Classic Apple Pie
Apple pie is probably the most popular American pie in history. There are two main types of pie dough: flaky pie dough and mealy (more crumbly and compact) pie dough. They both use the same recipe, but the difference is the way the fat is cut into the flour. Mealy pie dough recipes blend the butter into the flour until the dough resembles coarse cornmeal or bread crumbs, resulting in a tender yet more crumbly/compact crust, which is better for a liquid or custard filling. Flaky pie dough recipes, which we’re using here, blend the butter into the flour until it’s the size of hazelnuts. Once rolled, the dough becomes a sheet, layering flakes of dough and pockets of butter (a good choice for cooked fillings or fillings with less liquid). Ali’s favorite way to “cut” the butter into the dough is a stand mixer. She learned this technique from Sherry Yard and it makes a perfectly flaky dough every time. If you choose to use a food processor instead, just be cautious about how far you blend the butter—you may end up with a mealy pie dough instead.
Makes one 9-inch (23-cm) pie
Flaky Pie Dough
- ½ cup (120 ml) cold water
- 2 tsp (10 ml) apple cider vinegar
- 2½ cups (300 g) all-purpose flour
- 4 tsp (15 g) granulated sugar
- 1 tsp salt
- 1 cup (225 g) cold unsalted butter, cut into ½” (1.3-cm) pieces
- 2½ lb (1.1 kg) Granny Smith apples, peeled, cored and cut into 10 wedges each
- 2 tbsp (30 ml) freshly squeezed lemon juice
- 1 tsp ground cinnamon
- ⅛ tsp ground nutmeg
- ¼ tsp salt
- ½ cup (100 g) granulated sugar
- ½ cup (112 g) packed brown sugar
- 4 tbsp (35 g) cornstarch
- 3 tbsp (45 g) unsalted butter, cut into
- ½” (1.3-cm) pieces
- 1 egg
- 1 tbsp (15 ml) milk
- ½ cup (100 g) demerara, turbinado or granulated sugar, for sprinkling
To make the dough, mix the water and apple cider vinegar in a small bowl. Set aside in your refrigerator to chill (the colder, the better!). Whisk together the flour, granulated sugar and salt in the bowl of a stand mixer fitted with the paddle attachment. Add the cold butter and mix on low speed (so the flour doesn’t fly up into your face and ruin your hair) until the butter pieces are about the size of hazelnuts, about 30 seconds. If any larger pieces of butter remain, mix in 15-second increments until the size of hazelnuts. Add the water and apple cider vinegar mixture while mixing on low speed just until the dough comes together into a ball. The dough should not be dry or crumbly, but just slightly sticky. If it still seems dry, add more water 1 tablespoon (15 ml) at a time. Gather the dough on your work surface, divide it into 2 equal parts and form them into disks. Wrap them in plastic and refrigerate for 1 hour. Have a cup of coffee, drink some wine or check your emails.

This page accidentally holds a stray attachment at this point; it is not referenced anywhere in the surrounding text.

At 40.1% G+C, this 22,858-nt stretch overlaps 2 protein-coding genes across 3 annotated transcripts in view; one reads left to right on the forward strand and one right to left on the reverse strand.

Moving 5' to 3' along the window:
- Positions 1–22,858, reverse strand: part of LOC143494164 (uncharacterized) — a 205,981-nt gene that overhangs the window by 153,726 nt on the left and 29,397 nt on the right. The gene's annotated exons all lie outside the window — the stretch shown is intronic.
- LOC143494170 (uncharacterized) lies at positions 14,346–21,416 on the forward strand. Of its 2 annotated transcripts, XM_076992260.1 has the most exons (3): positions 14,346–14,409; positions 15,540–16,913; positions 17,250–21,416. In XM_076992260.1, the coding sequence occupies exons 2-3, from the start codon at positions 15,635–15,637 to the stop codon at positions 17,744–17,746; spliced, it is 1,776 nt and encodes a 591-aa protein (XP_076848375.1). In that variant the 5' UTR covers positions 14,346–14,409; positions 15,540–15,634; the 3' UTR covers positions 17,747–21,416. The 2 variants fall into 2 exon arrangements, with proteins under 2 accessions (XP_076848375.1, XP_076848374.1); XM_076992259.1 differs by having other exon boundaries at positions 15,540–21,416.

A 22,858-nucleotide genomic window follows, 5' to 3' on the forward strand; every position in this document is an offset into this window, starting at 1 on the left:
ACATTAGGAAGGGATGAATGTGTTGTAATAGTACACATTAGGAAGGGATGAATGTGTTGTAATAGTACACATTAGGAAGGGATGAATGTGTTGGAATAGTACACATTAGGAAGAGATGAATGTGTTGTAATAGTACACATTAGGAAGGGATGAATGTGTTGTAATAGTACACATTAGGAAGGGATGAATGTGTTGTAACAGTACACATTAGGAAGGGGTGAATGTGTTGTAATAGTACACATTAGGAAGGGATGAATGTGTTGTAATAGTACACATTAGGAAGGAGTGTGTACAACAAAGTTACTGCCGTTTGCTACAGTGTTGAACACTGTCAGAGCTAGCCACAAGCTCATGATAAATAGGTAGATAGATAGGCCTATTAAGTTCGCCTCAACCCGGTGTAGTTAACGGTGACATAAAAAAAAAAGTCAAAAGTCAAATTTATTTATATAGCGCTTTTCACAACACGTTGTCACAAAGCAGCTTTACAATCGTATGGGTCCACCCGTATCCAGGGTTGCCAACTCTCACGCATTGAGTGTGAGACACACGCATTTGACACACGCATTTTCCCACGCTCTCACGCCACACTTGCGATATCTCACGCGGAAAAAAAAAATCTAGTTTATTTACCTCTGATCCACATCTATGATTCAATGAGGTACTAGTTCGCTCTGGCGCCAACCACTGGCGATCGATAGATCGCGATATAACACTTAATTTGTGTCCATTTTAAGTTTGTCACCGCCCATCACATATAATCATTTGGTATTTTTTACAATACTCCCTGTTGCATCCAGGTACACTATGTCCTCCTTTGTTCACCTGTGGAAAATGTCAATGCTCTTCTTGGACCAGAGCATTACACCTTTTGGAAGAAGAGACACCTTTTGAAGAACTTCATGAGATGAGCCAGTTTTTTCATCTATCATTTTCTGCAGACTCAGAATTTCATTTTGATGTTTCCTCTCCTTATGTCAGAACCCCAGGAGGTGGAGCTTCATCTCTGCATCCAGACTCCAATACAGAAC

On a lightly floured surface, using a lightly floured rolling pin, roll one disk of the dough into a 12-inch (30.5-cm) round. Run your hand over the dough to make sure it’s even in thickness. Gather the dough by rolling it up and over the rolling pin or by folding it into quarters and place it in a 9-inch (23-cm) pie tin. Trim the edges flush with the outer edge of the pie tin. Refrigerate it for 30 minutes while you make the filling.
To make the filling, combine the apples, lemon juice, cinnamon, nutmeg, salt, both sugars and cornstarch in a large bowl and toss so the apples are fully coated. Remove the pie tin from the refrigerator and fill it with the apple mixture. You want to really pile the apples as high and evenly as possible. Pour any remaining juices and sugar from the bowl on top of the apples. Distribute the butter pieces on top of the apples.
Grab the second half of the dough from the refrigerator and roll it into another 12-inch (30.5-cm) round. Cover the pie with it and then trim the dough, leaving 1 inch (2.5 cm) hanging over the outer edge of the pie. Gently fold this under the edge of the bottom pie crust. Crimp the edges decoratively. Cut 3 steam vents in the top of the pie. Get creative here. Use some small cookie cutters with the shape of your choice to cut the vents. Or cut shapes from leftover pieces of dough and use them to decorate the pie. If you really feel inspired, try a lattice top.
Beat the egg in a small bowl and add the milk to make an egg wash. Using a pastry brush, gently brush the outside of the pie with the egg wash and sprinkle it with the demerara sugar. Refrigerate the pie for 15 minutes, but do not allow the apple mixture to sit in the unbaked pie for more than 30 minutes. Otherwise, you may end up with a soggy crust.
Preheat your oven to 425°F (220°C) with a sheet pan in the middle of the oven.
Carefully place a piece of parchment paper on the hot sheet pan from the oven. Place the pie on the sheet pan and bake for 20 minutes. Turn the oven temperature down to 375°F (190°C) and bake until the pie is golden and the filling is bubbling about 40 more minutes. Check the browning on the pie periodically. If it is browning too quickly, tent the pie with a piece of foil to prevent the top from burning. Don’t forget to cut me a slice!
Chef Tips: Remember that crust is not just a vessel for a filling but also an opportunity for flavor. Consider creating greater complexity of flavors in your crust by substituting part or all of the liquid in your dough with liquids that are complementary to your filling. For example, use Applejack or bourbon in your apple pie dough.
Keep in mind that the egg creates a shiny surface on a pastry while the milk creates the browning effect. You can always substitute water for the milk if your pastries tend to brown too much or too quickly.